A second chance for some comes in volunteering

By Dawn M. Aerts

Iron County Today

CEDAR CITY–Do you need your church grounds spruced up, help with an annual fundraiser, or someone to assist with a clean-up at your organization?

Cindy Rose, coordinator, Community Action Program (CAP), Five County Association is looking for a match with local non-profits, agencies, or neighborhood churches who could use some help and are willing to give a volunteer with the Court-Ordered Community Service Program (COCS) a second-chance opportunity.

Rose, a native of Southern California, wears many hats in her Iron County role – working with Youth Volunteer Services, Youth Court volunteers, and AmeriCorp, as well as with local homeless programs. You might say she is always looking into the needs of the community and to grow volunteerism year-round.

“We probably have 50 or so adults (with minor offenses) that would like to serve the community in a volunteer role,” said Rose of the program, “Each of these have expressed their interest in volunteering – And those that do, often come away feeling good about their experience.”

According to Rose, COCS volunteers benefit when organizations give them the opportunity to be part of something constructive and worthwhile. “I think most volunteers find that they get something out of the experience. So, it becomes a personal investment of their time and helps them look at things differently,” she said.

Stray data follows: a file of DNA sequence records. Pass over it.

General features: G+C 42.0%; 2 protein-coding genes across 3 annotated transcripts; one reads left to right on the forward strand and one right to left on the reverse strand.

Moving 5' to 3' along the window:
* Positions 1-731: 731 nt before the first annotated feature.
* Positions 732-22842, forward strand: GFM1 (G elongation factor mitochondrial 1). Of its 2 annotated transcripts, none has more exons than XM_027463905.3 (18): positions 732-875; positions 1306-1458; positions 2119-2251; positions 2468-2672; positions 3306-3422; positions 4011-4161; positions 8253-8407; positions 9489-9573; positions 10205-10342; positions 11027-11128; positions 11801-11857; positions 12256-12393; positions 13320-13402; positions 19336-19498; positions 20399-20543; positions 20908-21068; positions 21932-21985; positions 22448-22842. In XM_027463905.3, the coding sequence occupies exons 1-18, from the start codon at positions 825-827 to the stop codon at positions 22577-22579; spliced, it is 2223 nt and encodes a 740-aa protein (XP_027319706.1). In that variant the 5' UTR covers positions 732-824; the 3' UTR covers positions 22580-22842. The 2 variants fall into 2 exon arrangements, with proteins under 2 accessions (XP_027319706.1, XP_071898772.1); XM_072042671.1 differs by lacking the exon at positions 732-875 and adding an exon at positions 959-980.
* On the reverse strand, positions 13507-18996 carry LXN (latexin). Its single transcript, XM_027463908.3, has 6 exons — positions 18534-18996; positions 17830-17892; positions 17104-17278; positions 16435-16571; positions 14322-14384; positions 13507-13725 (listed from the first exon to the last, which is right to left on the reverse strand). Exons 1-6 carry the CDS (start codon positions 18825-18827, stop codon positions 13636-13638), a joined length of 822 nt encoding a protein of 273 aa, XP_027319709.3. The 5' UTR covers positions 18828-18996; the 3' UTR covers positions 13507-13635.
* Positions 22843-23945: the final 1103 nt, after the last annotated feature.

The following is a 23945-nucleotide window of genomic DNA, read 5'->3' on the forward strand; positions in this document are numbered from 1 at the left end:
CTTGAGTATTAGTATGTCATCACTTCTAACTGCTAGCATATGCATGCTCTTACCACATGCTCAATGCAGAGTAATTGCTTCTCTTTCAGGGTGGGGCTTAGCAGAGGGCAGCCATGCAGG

Rose explained that non-profit agencies or churches can specify their needs, set the schedule, and also the criteria they are looking for in a short-term volunteer. “Sometimes that may be a person who doesn’t smoke, or someone who has had a pretty minor offense on their record,” Rose said. “So the guidelines can be set by the host-organization.”

The COCS program has successfully matched adult (COCS) volunteers with agencies like the Cedar City Parks and Recreation Office, Iron County Care and Share Foodbank, as well as with a number of animal rescue groups and shelters.

“I’ve had some volunteers want to help with a specific project at their local church, or for a particular group,” Rose said of her work. “So I think this program is really about giving people in the community a ‘second chance’ so maybe they’ve made a mistake, but this is something that benefits the person, the organization and our community too.”

Hard-to-fill volunteer jobs like walking homeless pets at the shelter or even cleaning up a park, a playground, or a tourist location are options that often go unfilled and are much needed efforts for a community.

“This is a way for a wide range of agencies, (churches) and non-profits to make a difference in the life of a person who steps forward to volunteer here. Some of the projects may require a few hours a week, or maybe a few hours a month, but it’s a great option for any group that needs a volunteer connection,” she said.

While most (COCS) adults are committed to volunteer an average of 50 hours total – Rose points out that some choose to continue their volunteer work, or to consider volunteering as part of their lifestyle. “We are looking for more groups and organizations to participate, and to find (COCS) adult volunteers a positive match.” For information, or to participate, call Rose at 435.867.8384.



Caption: Cindy Rose, coordinator for Court-Ordered Community Service (COCS).

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